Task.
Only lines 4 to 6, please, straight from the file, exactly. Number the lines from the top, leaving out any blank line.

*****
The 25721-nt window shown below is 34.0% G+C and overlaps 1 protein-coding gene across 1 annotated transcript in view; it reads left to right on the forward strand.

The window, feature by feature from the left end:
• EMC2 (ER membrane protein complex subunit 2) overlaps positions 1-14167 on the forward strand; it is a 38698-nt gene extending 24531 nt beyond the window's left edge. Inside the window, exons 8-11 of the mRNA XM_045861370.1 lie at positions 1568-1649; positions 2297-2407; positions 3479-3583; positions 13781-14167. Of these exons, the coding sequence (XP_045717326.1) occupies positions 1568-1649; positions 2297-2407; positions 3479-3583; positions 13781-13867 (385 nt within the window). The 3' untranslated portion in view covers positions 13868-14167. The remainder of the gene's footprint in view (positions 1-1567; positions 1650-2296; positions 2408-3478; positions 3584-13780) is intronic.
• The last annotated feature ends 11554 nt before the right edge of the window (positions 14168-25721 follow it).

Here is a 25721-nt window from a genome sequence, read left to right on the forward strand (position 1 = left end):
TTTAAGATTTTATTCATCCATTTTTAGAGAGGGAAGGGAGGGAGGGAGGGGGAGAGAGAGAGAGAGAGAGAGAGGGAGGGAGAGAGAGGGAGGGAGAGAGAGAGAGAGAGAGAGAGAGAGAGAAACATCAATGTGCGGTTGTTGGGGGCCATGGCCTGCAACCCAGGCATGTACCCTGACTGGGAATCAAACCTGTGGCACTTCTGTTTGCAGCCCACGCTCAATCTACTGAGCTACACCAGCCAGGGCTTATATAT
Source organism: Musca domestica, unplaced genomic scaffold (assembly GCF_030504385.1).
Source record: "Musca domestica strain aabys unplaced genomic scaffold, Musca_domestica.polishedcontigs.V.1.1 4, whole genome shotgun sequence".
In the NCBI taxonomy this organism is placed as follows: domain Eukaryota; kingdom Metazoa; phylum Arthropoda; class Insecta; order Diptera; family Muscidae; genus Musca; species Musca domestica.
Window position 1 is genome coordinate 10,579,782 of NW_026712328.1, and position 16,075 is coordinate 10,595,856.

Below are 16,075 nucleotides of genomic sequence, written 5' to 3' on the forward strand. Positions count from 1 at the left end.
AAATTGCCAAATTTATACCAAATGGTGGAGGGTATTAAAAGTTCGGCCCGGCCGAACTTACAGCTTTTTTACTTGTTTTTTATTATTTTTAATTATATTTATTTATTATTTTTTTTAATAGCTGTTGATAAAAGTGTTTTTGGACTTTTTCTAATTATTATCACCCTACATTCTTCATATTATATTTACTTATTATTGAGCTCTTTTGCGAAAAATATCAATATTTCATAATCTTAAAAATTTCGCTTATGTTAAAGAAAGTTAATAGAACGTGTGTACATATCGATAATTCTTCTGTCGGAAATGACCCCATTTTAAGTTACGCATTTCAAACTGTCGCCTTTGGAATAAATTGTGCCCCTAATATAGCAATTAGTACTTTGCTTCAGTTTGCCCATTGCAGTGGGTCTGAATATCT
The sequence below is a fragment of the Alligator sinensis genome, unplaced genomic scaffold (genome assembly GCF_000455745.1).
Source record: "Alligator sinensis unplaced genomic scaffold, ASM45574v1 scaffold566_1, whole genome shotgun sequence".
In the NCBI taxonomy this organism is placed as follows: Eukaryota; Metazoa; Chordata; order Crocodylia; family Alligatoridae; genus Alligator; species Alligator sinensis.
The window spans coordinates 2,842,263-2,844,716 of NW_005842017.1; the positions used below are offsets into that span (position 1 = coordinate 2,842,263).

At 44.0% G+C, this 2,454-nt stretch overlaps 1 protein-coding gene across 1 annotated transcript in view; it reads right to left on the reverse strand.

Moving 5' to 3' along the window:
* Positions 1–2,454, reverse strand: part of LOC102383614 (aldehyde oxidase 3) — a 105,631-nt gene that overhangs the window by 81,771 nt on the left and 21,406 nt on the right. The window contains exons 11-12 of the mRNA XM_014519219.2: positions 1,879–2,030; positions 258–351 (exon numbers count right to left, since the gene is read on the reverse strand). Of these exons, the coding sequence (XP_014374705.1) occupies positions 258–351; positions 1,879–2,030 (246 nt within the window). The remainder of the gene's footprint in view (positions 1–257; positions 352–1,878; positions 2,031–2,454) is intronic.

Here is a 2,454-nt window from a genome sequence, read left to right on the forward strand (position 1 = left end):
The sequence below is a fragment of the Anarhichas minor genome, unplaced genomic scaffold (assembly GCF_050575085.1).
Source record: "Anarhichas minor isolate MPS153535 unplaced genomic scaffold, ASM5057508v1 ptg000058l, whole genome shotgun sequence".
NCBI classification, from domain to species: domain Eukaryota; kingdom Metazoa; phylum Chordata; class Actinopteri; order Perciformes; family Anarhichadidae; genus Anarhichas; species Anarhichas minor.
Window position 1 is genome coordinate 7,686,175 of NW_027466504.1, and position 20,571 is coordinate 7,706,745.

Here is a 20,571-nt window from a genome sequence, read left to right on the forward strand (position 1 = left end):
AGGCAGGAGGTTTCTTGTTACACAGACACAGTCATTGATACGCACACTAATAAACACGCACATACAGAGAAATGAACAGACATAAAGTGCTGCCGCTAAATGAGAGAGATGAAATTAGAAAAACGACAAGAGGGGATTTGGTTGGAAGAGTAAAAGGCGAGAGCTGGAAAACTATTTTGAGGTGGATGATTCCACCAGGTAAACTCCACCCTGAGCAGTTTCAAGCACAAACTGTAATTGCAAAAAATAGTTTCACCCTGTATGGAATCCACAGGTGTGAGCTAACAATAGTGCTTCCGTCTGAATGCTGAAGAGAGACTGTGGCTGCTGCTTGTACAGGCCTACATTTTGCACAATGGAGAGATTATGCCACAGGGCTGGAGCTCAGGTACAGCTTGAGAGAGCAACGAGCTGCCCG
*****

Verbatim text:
• The last annotated feature ends 11554 nt before the right edge of the window (positions 14168-25721 follow it).

Here is a 25721-nt window from a genome sequence, read left to right on the forward strand (position 1 = left end):
TTTAAGATTTTATTCATCCATTTTTAGAGAGGGAAGGGAGGGAGGGAGGGGGAGAGAGAGAGAGAGAGAGAGAGGGAGGGAGAGAGAGGGAGGGAGAGAGAGAGAGAGAGAGAGAGAGAGAGAAACATCAATGTGCGGTTGTTGGGGGCCATGGCCTGCAACCCAGGCATGTACCCTGACTGGGAATCAAACCTGTGGCACTTCTGTTTGCAGCCCACGCTCAATCTACTGAGCTACACCAGCCAGGGCTTATATAT